As discussed further above, satellite backhaul for mobile traffic is being considered as an alternative to fibre, with the latter often thought of as economically unviable in remote areas. But backhaul’s role itself could become less relevant as the tables tip in favour of D2D once device compatibility takes up and smartphones for instance can directly connect to satellites while people move in and out terrestrial dead zones.

In an email exchange David Martin, Senior Analyst and Telco Cloud Lead at STL Partners and co-author of New satellite connectivity: Rising star or pie in the sky?, said that the main opportunity for operators will likely revolve around “enabling ubiquitous coverage.”

“The ability for mobile operators to promise 100% network coverage via direct-to-device (D2D) satellite connectivity is a significant opportunity in itself, of course. It might not seem like a massive step up from, say, 98% or 99% geographical coverage to 100%. But if, as a customer, a mobile provider was truly able to guarantee you an outdoor signal 100% of the time, and its competitors were unable to match that promise, which provider would you choose?” he said.

In the same vein “many industrial and enterprise use cases” will benefit from ubiquitous coverage, “particularly involving industries such as logistics, mining or agriculture”. Further, Martin explains satellite IoT connectivity in these and other industries could well be “a bigger early opportunity for operators than consumer voice, text or broadband, in fact”.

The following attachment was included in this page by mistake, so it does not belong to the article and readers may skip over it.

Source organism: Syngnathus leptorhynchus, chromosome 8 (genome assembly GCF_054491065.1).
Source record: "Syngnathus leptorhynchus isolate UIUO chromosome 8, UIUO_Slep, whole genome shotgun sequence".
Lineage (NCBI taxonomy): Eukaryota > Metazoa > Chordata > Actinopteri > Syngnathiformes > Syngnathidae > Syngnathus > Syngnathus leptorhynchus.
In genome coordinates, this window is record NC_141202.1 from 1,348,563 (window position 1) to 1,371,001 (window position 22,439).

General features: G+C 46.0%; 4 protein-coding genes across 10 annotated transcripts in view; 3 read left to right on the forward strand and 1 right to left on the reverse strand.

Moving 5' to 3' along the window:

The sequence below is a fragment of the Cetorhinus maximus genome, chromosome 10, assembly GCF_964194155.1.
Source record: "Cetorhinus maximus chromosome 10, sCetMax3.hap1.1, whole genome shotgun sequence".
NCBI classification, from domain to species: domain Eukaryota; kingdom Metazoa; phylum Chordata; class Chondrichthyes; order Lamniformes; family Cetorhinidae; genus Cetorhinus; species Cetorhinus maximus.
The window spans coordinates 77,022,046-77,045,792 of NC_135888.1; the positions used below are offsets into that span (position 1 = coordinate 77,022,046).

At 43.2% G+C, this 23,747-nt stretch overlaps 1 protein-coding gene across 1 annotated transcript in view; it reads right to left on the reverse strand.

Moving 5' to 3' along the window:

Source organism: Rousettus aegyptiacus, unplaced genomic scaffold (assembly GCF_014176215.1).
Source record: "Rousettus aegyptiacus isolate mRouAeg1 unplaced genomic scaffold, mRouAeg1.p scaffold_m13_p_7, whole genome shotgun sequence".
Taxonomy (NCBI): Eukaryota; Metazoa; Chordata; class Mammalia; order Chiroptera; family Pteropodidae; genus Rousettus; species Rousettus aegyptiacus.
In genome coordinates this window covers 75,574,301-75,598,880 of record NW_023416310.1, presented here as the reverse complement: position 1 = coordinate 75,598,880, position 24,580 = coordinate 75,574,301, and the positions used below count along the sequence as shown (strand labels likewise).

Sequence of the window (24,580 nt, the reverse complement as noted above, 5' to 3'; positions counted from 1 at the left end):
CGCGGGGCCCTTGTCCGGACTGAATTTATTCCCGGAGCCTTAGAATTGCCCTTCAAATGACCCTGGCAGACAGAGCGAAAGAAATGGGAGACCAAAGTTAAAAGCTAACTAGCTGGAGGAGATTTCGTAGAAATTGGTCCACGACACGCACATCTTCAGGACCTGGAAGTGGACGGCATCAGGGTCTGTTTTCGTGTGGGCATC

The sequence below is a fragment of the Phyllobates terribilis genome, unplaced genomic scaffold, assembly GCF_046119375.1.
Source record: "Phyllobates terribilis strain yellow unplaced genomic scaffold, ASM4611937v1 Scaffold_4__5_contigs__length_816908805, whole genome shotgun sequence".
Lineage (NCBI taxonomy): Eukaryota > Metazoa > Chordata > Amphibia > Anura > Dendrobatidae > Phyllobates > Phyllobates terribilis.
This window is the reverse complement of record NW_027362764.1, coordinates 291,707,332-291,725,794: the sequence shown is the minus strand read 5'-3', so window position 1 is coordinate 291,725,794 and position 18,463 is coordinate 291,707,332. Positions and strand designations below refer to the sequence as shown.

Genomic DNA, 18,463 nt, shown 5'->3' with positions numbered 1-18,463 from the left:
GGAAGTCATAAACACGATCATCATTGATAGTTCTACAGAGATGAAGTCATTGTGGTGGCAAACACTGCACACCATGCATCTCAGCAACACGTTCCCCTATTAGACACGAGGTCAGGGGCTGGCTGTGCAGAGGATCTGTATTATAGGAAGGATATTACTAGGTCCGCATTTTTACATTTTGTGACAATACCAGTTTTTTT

Another question that arises in this debate is about the telco business model. Martin believes, while we are still in the early days of commercial offers, “operators are forming partnerships with satcos to incorporate satellite connectivity into their portfolios, and are generally offering satellite as a dedicated offering or as an add-on to their existing services, be that IoT or managed enterprise services, for example”.

On D2D and cost of delivery he told us that “the satellite part will eventually be subsumed within standard tariffs. If just a few leading operators start boasting about 100% coverage, all other providers will have to follow suit; and the incremental cost to telcos of providing the service will be driven down.”

To sum up, there is an increasing interest in NTNs by telecom operators, especially in LEO and D2D. There are also a growing number of satellite providers, some with niche focus on certain use cases such as IoT, others with bigger ambitions, keen to dominate the space (no pun intended), such as SpaceX.

But while the technology creates several opportunities for telecom operators and to provide that much sought after ubiquity, satellites will still remain another complementary technology. This means, while we are not ditching mobile stations and ripping out fibre cables in favour of satellite as our access technology, there are a range of LEO and D2D use cases where NTN will likely complement existing terrestrial broadband technologies and it appears as though the early adopter advantage might be on the horizon.